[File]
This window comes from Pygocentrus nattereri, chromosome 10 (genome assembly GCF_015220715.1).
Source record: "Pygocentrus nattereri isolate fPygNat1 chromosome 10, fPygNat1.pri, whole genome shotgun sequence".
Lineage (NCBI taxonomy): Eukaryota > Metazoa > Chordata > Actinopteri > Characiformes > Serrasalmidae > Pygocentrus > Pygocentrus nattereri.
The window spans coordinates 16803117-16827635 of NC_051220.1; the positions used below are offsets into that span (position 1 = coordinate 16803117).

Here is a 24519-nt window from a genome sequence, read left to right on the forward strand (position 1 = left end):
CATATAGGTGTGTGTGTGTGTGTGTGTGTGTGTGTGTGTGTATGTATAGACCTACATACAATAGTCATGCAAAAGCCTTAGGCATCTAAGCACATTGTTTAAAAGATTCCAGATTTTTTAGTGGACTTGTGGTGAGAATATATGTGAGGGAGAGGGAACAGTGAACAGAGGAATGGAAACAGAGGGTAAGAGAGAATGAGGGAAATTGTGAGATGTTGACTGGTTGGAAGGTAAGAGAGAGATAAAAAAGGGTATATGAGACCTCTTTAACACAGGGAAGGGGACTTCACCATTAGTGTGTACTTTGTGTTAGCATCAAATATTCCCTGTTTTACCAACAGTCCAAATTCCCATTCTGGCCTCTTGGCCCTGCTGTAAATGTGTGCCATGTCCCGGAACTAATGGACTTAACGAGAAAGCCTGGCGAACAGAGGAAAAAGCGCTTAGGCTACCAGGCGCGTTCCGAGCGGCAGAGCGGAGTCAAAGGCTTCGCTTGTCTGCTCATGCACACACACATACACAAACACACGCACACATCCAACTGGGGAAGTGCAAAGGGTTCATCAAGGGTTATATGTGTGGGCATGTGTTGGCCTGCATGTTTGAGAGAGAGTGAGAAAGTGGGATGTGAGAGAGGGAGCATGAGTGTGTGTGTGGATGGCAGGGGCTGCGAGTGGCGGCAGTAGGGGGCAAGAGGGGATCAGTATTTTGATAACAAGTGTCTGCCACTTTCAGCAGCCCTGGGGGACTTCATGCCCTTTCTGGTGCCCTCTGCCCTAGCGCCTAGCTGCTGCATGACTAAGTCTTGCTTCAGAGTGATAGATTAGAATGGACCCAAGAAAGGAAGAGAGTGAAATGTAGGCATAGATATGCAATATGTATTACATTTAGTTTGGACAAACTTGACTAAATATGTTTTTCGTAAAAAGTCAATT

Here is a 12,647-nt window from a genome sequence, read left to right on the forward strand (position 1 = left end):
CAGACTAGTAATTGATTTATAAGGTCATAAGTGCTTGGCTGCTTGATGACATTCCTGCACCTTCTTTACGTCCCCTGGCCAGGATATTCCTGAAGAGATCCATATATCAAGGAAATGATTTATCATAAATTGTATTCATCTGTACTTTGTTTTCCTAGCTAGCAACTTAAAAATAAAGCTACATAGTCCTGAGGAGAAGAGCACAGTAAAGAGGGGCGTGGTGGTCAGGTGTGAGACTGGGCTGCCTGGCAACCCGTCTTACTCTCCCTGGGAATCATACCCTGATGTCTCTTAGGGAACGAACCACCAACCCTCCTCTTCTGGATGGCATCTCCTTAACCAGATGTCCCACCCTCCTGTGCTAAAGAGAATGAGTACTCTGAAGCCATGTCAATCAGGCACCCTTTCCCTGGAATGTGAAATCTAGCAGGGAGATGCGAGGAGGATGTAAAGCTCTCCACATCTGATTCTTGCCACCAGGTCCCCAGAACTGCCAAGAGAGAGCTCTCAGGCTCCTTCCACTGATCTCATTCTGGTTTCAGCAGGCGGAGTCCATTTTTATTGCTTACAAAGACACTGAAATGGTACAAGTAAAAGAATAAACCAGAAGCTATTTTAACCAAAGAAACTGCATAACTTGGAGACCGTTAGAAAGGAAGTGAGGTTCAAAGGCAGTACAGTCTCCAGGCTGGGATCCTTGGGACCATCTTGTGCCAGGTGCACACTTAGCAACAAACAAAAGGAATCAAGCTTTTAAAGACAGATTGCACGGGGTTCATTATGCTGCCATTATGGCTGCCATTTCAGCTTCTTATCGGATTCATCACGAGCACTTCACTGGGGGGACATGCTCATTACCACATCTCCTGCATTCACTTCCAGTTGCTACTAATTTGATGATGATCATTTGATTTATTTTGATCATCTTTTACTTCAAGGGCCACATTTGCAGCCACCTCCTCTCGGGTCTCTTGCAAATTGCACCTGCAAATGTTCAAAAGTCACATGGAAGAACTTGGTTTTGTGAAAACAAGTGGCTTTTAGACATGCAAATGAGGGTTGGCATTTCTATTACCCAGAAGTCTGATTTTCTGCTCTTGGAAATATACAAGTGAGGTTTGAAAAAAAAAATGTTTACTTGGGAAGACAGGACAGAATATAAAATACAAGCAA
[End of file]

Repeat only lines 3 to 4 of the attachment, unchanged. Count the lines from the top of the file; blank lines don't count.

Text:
Lineage (NCBI taxonomy): Eukaryota > Metazoa > Chordata > Actinopteri > Characiformes > Serrasalmidae > Pygocentrus > Pygocentrus nattereri.
The window spans coordinates 16803117-16827635 of NC_051220.1; the positions used below are offsets into that span (position 1 = coordinate 16803117).